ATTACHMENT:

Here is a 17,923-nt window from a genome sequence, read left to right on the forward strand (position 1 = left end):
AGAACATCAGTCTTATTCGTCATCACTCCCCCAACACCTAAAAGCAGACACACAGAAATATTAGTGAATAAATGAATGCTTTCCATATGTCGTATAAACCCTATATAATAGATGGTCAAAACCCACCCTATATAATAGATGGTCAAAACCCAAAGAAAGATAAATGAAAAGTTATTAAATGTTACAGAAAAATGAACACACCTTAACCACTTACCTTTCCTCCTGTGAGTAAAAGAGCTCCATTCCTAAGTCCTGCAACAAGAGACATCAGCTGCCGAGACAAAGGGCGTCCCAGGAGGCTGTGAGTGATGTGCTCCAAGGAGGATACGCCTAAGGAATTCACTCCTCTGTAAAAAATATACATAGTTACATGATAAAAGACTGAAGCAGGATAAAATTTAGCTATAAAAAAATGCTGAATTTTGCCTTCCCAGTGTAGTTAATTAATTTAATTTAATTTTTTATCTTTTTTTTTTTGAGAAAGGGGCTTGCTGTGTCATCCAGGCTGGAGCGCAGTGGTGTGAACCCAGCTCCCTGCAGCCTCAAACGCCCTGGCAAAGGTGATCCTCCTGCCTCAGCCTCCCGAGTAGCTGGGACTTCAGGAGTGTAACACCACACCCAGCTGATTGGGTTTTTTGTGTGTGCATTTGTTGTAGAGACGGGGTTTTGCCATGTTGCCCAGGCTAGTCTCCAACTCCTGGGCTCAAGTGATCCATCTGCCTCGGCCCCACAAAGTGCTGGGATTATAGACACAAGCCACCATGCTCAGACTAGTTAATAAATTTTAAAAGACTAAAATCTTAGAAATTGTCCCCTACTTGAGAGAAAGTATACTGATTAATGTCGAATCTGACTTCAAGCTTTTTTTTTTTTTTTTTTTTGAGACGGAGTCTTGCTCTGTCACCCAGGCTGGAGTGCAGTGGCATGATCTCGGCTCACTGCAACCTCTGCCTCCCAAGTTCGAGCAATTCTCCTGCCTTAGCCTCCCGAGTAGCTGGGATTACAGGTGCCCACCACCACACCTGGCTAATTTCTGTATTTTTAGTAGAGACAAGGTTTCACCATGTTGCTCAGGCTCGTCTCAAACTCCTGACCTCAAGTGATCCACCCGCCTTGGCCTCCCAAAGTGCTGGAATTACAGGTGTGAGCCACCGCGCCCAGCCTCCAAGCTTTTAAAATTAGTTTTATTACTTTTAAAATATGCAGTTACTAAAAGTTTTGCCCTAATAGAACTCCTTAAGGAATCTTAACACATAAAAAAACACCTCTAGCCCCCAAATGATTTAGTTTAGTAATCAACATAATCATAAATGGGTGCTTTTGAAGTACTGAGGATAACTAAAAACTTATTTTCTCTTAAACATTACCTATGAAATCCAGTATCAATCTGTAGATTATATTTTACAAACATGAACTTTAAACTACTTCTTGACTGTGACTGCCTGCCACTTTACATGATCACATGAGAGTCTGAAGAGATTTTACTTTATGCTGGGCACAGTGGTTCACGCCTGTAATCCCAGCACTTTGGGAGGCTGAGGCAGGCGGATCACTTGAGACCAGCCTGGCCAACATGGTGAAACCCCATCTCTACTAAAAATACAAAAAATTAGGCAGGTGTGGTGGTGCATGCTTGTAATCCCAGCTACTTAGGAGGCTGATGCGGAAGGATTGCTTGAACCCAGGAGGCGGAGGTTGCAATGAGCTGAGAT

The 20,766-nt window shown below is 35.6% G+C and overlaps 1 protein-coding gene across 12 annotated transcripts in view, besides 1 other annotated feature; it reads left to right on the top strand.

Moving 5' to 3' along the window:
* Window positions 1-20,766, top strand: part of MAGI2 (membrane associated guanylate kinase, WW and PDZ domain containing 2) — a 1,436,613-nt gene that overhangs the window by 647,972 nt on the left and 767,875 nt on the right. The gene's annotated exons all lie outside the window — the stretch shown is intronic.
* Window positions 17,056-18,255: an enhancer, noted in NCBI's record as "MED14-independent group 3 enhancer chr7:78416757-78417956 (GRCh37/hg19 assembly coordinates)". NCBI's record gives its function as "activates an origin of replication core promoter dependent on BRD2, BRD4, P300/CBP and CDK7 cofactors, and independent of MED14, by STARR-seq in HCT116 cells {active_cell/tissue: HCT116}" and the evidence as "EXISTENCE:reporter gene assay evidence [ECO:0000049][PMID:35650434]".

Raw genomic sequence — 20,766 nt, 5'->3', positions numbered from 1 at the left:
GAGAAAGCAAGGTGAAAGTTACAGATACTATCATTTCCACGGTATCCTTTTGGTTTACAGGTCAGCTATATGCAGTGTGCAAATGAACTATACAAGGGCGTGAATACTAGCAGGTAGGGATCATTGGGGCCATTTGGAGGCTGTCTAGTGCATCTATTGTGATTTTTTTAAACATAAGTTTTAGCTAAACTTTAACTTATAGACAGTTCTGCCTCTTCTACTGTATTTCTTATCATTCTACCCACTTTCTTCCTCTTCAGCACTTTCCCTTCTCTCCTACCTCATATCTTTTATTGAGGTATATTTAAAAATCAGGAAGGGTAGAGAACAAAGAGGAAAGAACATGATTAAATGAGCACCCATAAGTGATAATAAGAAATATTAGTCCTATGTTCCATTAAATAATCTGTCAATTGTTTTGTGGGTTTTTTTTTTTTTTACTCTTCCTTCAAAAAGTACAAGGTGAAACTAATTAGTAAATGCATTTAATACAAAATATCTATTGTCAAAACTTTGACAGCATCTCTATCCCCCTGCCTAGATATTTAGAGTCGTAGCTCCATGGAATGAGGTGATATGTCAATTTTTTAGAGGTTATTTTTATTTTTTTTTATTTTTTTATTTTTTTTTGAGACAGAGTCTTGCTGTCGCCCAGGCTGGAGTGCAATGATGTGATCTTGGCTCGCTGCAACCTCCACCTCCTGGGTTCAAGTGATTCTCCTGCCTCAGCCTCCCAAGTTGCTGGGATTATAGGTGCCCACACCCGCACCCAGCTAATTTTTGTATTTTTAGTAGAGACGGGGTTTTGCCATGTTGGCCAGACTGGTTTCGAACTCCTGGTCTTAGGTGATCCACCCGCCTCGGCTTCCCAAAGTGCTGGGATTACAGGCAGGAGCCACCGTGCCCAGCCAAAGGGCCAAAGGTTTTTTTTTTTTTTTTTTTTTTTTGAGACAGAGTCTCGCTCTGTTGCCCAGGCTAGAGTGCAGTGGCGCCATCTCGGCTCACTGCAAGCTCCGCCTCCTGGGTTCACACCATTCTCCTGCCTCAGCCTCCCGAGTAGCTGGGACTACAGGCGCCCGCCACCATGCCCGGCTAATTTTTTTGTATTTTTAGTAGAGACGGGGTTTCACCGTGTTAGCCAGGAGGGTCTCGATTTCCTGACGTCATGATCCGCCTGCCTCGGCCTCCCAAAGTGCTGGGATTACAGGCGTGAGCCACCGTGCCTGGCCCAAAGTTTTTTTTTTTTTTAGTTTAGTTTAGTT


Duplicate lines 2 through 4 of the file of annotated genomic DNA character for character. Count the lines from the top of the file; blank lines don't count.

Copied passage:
AGAACATCAGTCTTATTCGTCATCACTCCCCCAACACCTAAAAGCAGACACACAGAAATATTAGTGAATAAATGAATGCTTTCCATATGTCGTATAAACCCTATATAATAGATGGTCAAAACCCACCCTATATAATAGATGGTCAAAACCCAAAGAAAGATAAATGAAAAGTTATTAAATGTTACAGAAAAATGAACACACCTTAACCACTTACCTTTCCTCCTGTGAGTAAAAGAGCTCCATTCCTAAGTCCTGCAACAAGAGACATCAGCTGCCGAGACAAAGGGCGTCCCAGGAGGCTGTGAGTGATGTGCTCCAAGGAGGATACGCCTAAGGAATTCACTCCTCTGTAAAAAATATACATAGTTACATGATAAAAGACTGAAGCAGGATAAAATTTAGCTATAAAAAAATGCTGAATTTTGCCTTCCCAGTGTAGTTAATTAATTTAATTTAATTTTTTATCTTTTTTTTTTTGAGAAAGGGGCTTGCTGTGTCATCCAGGCTGGAGCGCAGTGGTGTGAACCCAGCTCCCTGCAGCCTCAAACGCCCTGGCAAAGGTGATCCTCCTGCCTCAGCCTCCCGAGTAGCTGGGACTTCAGGAGTGTAACACCACACCCAGCTGATTGGGTTTTTTGTGTGTGCATTTGTTGTAGAGACGGGGTTTTGCCATGTTGCCCAGGCTAGTCTCCAACTCCTGGGCTCAAGTGATCCATCTGCCTCGGCCCCACAAAGTGCTGGGATTATAGACACAAGCCACCATGCTCAGACTAGTTAATAAATTTTAAAAGACTAAAATCTTAGAAATTGTCCCCTACTTGAGAGAAAGTATACTGATTAATGTCGAATCTGACTTCAAGCTTTTTTTTTTTTTTTTTTTTGAGACGGAGTCTTGCTCTGTCACCCAGGCTGGAGTGCAGTGGCATGATCTCGGCTCACTGCAACCTCTGCCTCCCAAGTTCGAGCAATTCTCCTGCCTTAGCCTCCCGAGTAGCTGGGATTACAGGTGCCCACCACCACACCTGGCTAATTTCTGTATTTTTAGTAGAGACAAGGTTTCACCATGTTGCTCAGGCTCGTCTCAAACTCCTGACCTCAAGTGATCCACCCGCCTTGGCCTCCCAAAGTGCTGGAATTACAGGTGTGAGCCACCGCGCCCAGCCTCCAAGCTTTTAAAATTAGTTTTATTACTTTTAAAATATGCAGTTACTAAAAGTTTTGCCCTAATAGAACTCCTTAAGGAATCTTAACACATAAAAAAACACCTCTAGCCCCCAAATGATTTAGTTTAGTAATCAACATAATCATAAATGGGTGCTTTTGAAGTACTGAGGATAACTAAAAACTTATTTTCTCTTAAACATTACCTATGAAATCCAGTATCAATCTGTAGATTATATTTTACAAACATGAACTTTAAACTACTTCTTGACTGTGACTGCCTGCCACTTTACATGATCACATGAGAGTCTGAAGAGATTTTACTTTATGCTGGGCACAGTGGTTCACGCCTGTAATCCCAGCACTTTGGGAGGCTGAGGCAGGCGGATCACTTGAGACCAGCCTGGCCAACATGGTGAAACCCCATCTCTACTAAAAATACAAAAAATTAGGCAGGTGTGGTGGTGCATGCTTGTAATCCCAGCTACTTAGGAGGCTGATGCGGAAGGATTGCTTGAACCCAGGAGGCGGAGGTTGCAATGAGCTGAGAT

The 20,766-nt window shown below is 35.6% G+C and overlaps 1 protein-coding gene across 12 annotated transcripts in view, besides 1 other annotated feature; it reads left to right on the top strand.

Moving 5' to 3' along the window: